It's no secret that I love movies–I'm constantly updating the Current Top 20 Section of my blog, and I spend a lot of time reviewing movies in Letterboxd (as all pretentious cinephiles do).
Being a fan of the "Detention" episode of Dawson's Creek (S1 Ep 7), The Breakfast Club had been on my watchlist for ages. This week, the day to watch it finally came... and I must say I was very disappointed.
The movie features five high school student clichés (jock, rich popular girl, nerd, rebel & loner) who get to know each other while serving detention on a Saturday. It's a very dialogue-heavy movie, with the only "action scene" being the one where the kids try to escape from detention without getting cauhgt.
I enjoyed the lack of story, and the intricate (and well-acted) conversations a lot–especially the one where they all sit in a circle and open up about their insecurities, personal issues, and honest takes on societal dynamics. It's one of the first high school movie scenes I've seen that addresses the realities of peer pressure in such a realistic and crude way.
However, when things were finally getting interesting, viewers are hit with an atrocious ending. There were two particular scenes that left a bad taste in my mouth:
The first one is Allison's makeover. In this scene, Claire (the popular readhead), decides to give emo Allison a makeover: she applies a lot of makeup on her, changes her hairstyle, removes her black eyeliner, and somehow gives her a new outfit (I'm still wondering where that frilly dress came from). While the makeover made me pretty upset, the worst part was the jock's reaction to her new look: he now saw her as attractive–and they even made out! I think everyone can agree that this scene was pretty distasteful–there was no need for Allison to give in to basic societal standards. With that being said, it could be argued that this was just another way for John Hughes (the director) to show viewers the grim realities of high school dynamics.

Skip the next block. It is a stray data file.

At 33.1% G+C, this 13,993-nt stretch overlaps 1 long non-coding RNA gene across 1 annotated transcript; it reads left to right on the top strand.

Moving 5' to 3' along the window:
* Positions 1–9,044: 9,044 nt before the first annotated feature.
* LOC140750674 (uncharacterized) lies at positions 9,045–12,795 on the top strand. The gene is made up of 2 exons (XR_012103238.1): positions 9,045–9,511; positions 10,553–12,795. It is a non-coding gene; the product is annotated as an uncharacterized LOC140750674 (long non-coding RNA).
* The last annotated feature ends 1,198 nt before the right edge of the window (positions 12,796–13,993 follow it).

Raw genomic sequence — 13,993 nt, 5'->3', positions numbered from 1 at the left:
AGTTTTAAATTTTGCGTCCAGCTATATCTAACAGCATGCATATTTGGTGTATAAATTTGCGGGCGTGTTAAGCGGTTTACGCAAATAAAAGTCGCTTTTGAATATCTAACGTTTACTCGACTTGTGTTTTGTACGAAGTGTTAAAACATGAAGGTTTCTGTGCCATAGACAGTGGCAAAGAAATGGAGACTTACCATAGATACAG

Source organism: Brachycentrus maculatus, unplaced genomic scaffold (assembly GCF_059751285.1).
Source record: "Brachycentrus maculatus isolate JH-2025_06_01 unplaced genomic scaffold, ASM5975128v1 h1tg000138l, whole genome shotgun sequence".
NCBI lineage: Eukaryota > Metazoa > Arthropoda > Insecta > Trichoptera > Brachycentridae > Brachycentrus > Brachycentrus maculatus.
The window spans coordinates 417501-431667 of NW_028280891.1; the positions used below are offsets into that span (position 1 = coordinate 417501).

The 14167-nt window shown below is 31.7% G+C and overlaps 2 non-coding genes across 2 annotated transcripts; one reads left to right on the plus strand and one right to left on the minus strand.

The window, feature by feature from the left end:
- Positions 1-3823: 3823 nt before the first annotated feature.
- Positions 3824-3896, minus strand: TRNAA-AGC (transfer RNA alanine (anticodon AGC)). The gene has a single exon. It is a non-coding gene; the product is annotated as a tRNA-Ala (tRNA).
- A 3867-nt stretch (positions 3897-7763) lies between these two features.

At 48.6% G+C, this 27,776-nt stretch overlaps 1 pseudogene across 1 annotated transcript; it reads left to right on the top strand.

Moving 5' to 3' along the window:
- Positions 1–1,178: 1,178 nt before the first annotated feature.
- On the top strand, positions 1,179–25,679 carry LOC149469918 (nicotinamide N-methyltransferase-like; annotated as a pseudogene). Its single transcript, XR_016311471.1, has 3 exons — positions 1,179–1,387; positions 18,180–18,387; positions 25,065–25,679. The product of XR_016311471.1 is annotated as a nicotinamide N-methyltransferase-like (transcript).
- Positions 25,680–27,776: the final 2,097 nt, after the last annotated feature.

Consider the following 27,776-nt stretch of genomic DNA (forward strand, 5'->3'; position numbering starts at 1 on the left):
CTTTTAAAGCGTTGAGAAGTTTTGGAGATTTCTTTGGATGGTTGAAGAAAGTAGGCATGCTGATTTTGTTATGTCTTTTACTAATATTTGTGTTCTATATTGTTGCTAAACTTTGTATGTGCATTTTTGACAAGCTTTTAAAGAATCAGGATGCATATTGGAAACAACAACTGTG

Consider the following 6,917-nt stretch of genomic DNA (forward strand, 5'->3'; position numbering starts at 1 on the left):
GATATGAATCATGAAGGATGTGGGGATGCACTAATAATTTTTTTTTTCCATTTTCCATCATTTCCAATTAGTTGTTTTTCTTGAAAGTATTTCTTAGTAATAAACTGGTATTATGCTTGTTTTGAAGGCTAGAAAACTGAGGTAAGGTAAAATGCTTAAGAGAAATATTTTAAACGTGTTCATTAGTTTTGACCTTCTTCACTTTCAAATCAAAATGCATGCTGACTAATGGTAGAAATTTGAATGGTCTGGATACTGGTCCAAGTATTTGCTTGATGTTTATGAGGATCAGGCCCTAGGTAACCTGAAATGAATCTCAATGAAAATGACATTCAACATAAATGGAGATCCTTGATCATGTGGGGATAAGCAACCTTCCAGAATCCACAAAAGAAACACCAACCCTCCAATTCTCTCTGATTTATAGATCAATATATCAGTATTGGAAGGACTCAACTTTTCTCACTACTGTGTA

The second scene is the one where Claire makes out with Bender. This was also very uncessesary, and to be honest, it did not make any sense at all. Bender (the rebel) spent the entirety of the movie bullying everyone–especially Claire. This scene feeds the stereotype of "girls like badboys", making the Breakfast Club just another corny and banal teenage film. Of course, there are many people who would say that Bender was not really bullying Claire, but was instead trying to help her be more authentic... but to be honest it simply sounds like the start of an abusive relationship.
In all, I must say the movie's concept was very original and the acting was impressive (especially when the "deep" conversations took place); unfortunately, these qualities cannot redeem the film, for it throws away all creativy and uniqueness with that trite conclusion. Nevertheless, I believe these mistakes are the ones which have inspired subsequent coming-of-age films and tv shows to explore and deconstruct the typical high school clichés.
Source: Rolling Stone